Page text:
Liz and Gianna are two of a dying breed--traveling sales reps for book publishers--who sell books in Texas, Oklahoma, Colorado, and the Deep South. Since we're constantly on the road hawking books, we must find ways to amuse ourselves. So here we've decided to share our anecdotes, adventures, favorite books, and efforts in making the world (or at least these few states) a more literate place to inhabit.
The clock's ticking. I hope Gianna is getting me something really special for Valentine's Day.
Waiting by Ha Jin
in China in the early 1960’s, this beautiful novel spans twenty years. Army
doctor Lin Kong married the woman his family had arranged for him to marry. She
has been a loyal wife, raised their daughter, and cared for his dying parents.
But he does not love her; he never has. He loves Manna, and it is she who he
dreams of marrying. On a trip home Lin asks his wife Shuyu for a divorce. She
agrees but once they reach the courthouse, she refuses. This goes on for years. Lin asks for a divorce, she agrees, but then will not divorce him. All the while
he is waiting to marry the love of his life and his dear friend Manna. [Gianna relates to this book because I keep refusing her advances year after year.]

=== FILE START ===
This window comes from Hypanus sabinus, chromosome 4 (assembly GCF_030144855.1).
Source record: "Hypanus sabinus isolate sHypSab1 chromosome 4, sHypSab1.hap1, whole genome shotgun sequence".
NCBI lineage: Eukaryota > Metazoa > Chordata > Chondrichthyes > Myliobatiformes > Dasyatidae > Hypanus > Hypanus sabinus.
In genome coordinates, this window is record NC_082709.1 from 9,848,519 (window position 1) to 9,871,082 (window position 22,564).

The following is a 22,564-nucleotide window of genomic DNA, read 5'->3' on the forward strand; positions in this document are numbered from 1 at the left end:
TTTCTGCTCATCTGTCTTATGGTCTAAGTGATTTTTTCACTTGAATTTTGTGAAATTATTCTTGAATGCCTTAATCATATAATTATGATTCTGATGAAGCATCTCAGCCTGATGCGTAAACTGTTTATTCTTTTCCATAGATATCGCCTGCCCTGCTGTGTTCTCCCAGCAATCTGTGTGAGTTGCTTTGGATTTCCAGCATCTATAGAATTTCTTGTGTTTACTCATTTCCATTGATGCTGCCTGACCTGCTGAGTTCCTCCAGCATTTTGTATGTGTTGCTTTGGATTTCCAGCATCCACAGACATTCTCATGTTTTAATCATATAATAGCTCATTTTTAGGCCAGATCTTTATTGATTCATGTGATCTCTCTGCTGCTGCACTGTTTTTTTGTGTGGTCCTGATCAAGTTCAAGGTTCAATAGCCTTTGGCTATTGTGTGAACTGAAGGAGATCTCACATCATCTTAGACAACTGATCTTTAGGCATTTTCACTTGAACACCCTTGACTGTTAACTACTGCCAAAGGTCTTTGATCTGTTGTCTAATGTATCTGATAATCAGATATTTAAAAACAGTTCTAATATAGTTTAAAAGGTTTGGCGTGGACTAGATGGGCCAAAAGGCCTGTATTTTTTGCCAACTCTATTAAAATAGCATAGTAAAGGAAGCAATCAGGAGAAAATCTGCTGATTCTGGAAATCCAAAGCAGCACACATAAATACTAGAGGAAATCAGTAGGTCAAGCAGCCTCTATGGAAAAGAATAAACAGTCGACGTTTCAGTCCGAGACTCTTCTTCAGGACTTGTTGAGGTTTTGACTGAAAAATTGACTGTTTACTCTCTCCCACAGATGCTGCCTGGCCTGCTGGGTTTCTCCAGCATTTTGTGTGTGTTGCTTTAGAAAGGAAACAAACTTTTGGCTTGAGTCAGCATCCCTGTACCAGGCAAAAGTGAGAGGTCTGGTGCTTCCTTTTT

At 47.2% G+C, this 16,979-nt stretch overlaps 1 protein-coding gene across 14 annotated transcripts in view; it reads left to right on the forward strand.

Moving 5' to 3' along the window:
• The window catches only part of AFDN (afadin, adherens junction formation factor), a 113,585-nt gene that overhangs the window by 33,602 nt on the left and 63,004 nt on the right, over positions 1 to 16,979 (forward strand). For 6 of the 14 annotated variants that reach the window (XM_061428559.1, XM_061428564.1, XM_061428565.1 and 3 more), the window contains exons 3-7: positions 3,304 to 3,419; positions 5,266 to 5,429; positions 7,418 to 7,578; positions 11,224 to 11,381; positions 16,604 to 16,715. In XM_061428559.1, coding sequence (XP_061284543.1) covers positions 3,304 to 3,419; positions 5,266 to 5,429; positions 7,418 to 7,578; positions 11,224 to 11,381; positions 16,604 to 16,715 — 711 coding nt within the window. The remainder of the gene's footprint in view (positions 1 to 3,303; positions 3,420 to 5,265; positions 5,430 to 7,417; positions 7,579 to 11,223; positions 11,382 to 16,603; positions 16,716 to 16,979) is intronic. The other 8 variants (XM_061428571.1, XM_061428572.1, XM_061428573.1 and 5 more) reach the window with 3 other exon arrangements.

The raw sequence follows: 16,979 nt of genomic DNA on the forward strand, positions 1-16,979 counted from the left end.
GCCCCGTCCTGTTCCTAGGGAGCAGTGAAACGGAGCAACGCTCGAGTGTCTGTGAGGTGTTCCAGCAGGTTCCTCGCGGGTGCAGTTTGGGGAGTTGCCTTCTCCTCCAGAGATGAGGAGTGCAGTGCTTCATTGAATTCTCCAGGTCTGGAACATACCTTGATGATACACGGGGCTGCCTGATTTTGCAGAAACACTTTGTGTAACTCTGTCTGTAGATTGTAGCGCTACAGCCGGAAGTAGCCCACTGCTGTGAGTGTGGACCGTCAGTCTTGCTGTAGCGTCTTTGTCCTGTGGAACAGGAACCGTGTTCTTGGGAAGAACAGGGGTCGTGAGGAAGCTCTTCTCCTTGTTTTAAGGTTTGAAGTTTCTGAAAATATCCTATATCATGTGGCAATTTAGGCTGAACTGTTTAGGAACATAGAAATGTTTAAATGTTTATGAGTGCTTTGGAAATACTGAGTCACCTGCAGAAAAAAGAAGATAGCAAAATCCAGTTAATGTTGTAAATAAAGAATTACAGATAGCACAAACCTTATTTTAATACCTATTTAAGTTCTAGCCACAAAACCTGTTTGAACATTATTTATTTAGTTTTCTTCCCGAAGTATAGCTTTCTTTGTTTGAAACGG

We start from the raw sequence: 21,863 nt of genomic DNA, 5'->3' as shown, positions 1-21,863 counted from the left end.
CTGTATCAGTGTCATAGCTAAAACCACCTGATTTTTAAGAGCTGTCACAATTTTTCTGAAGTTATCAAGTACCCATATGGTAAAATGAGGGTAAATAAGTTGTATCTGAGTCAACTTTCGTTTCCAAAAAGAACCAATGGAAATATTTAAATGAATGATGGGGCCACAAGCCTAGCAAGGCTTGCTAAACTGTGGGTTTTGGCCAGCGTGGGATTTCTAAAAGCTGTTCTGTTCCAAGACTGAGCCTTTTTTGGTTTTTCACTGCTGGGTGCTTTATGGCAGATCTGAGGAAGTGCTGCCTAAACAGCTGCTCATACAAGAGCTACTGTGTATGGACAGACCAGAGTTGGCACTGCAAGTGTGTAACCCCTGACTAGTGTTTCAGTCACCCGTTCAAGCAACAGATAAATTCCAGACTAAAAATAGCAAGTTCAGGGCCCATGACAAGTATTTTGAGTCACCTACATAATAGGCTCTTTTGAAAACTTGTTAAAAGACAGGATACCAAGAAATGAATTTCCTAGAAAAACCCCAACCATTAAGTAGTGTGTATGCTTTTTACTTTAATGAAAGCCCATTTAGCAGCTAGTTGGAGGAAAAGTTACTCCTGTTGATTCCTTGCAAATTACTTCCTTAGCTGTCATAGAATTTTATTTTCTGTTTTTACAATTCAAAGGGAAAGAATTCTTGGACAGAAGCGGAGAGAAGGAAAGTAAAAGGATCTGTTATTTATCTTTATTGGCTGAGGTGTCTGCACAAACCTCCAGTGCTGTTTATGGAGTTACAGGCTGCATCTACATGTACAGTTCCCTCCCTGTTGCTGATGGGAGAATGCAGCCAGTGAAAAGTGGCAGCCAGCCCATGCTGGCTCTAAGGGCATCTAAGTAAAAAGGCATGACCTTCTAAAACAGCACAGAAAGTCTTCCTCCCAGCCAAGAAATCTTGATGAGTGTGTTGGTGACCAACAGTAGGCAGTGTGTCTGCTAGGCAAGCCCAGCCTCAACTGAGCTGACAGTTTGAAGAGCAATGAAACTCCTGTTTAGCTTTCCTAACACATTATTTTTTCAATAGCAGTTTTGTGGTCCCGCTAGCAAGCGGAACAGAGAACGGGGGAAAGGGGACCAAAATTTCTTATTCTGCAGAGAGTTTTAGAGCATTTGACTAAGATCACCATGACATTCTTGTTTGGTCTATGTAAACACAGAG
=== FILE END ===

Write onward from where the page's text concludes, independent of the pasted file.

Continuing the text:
a changing China passes a law making it legal to divorce a spouse if you have
been separated for many years (I think in the book it's something like 18 years), and since he is rarely home due to the army he is granted a divorce. He
is finally done with the waiting and can be happy. I won’t tell you how this
National Book Award winning (and Pen/Faulkner winning) story turns out, but it's
highly recommend this novel, and you know what, you actually can’t go wrong
with Ha Jin in my opinion; he’s an amazing writer. His best books are Waiting, War
Trash (Pulitzer finalist and Pen Faulkner winner), The Bridegroom and A Free Life.
Cracks by Sheila Kohler
I admit that I have a fondness for stories set in schools, from Dead Poets Society to The Prime of Miss Jean Brodie to Special Topics in Calamity Physics. I think that the emotional incubator of the classroom amplifies tensions and relationships. Cracks is one of those books.
Cracks focuses on the specially selected group of girls at a boarding school in South Africa. They all maneuver for their coach Miss G's favor, but the balance of power shifts when the new girl, Fiamma, arrives at the school. Decades later, the girls of the swim team return to the school for a fundraising weekend....that is, the girls still alive disappear. Slowly the story of the one who disappeared begins to unravel. Girls can be evil. Excellent.